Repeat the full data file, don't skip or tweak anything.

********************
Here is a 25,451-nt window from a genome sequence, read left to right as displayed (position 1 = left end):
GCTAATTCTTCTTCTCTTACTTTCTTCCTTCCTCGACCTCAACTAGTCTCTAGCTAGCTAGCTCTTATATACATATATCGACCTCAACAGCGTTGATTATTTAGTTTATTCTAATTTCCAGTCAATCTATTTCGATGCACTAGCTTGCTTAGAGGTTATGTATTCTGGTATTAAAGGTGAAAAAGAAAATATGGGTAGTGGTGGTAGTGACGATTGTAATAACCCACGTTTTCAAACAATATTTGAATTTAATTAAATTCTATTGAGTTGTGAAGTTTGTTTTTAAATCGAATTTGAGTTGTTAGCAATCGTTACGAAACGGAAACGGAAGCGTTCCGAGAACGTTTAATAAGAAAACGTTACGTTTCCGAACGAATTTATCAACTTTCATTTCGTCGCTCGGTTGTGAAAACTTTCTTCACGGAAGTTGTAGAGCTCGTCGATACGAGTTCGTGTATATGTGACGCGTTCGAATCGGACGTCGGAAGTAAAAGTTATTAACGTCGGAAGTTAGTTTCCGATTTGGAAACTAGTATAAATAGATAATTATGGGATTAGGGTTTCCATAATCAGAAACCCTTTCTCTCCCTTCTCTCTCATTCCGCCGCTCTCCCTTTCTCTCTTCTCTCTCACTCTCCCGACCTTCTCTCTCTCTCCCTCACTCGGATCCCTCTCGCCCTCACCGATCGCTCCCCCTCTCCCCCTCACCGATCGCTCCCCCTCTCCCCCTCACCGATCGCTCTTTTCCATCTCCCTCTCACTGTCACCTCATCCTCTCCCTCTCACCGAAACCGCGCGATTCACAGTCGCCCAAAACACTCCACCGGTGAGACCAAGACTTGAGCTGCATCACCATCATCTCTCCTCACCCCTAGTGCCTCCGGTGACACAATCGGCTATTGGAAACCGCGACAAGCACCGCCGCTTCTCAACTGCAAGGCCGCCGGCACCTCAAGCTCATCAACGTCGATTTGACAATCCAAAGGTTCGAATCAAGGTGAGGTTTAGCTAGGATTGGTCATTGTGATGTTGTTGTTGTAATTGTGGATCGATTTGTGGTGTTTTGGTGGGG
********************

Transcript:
Here is a 25,451-nt window from a genome sequence, read left to right as displayed (position 1 = left end):
GCTAATTCTTCTTCTCTTACTTTCTTCCTTCCTCGACCTCAACTAGTCTCTAGCTAGCTAGCTCTTATATACATATATCGACCTCAACAGCGTTGATTATTTAGTTTATTCTAATTTCCAGTCAATCTATTTCGATGCACTAGCTTGCTTAGAGGTTATGTATTCTGGTATTAAAGGTGAAAAAGAAAATATGGGTAGTGGTGGTAGTGACGATTGTAATAACCCACGTTTTCAAACAATATTTGAATTTAATTAAATTCTATTGAGTTGTGAAGTTTGTTTTTAAATCGAATTTGAGTTGTTAGCAATCGTTACGAAACGGAAACGGAAGCGTTCCGAGAACGTTTAATAAGAAAACGTTACGTTTCCGAACGAATTTATCAACTTTCATTTCGTCGCTCGGTTGTGAAAACTTTCTTCACGGAAGTTGTAGAGCTCGTCGATACGAGTTCGTGTATATGTGACGCGTTCGAATCGGACGTCGGAAGTAAAAGTTATTAACGTCGGAAGTTAGTTTCCGATTTGGAAACTAGTATAAATAGATAATTATGGGATTAGGGTTTCCATAATCAGAAACCCTTTCTCTCCCTTCTCTCTCATTCCGCCGCTCTCCCTTTCTCTCTTCTCTCTCACTCTCCCGACCTTCTCTCTCTCTCCCTCACTCGGATCCCTCTCGCCCTCACCGATCGCTCCCCCTCTCCCCCTCACCGATCGCTCCCCCTCTCCCCCTCACCGATCGCTCTTTTCCATCTCCCTCTCACTGTCACCTCATCCTCTCCCTCTCACCGAAACCGCGCGATTCACAGTCGCCCAAAACACTCCACCGGTGAGACCAAGACTTGAGCTGCATCACCATCATCTCTCCTCACCCCTAGTGCCTCCGGTGACACAATCGGCTATTGGAAACCGCGACAAGCACCGCCGCTTCTCAACTGCAAGGCCGCCGGCACCTCAAGCTCATCAACGTCGATTTGACAATCCAAAGGTTCGAATCAAGGTGAGGTTTAGCTAGGATTGGTCATTGTGATGTTGTTGTTGTAATTGTGGATCGATTTGTGGTGTTTTGGTGGGG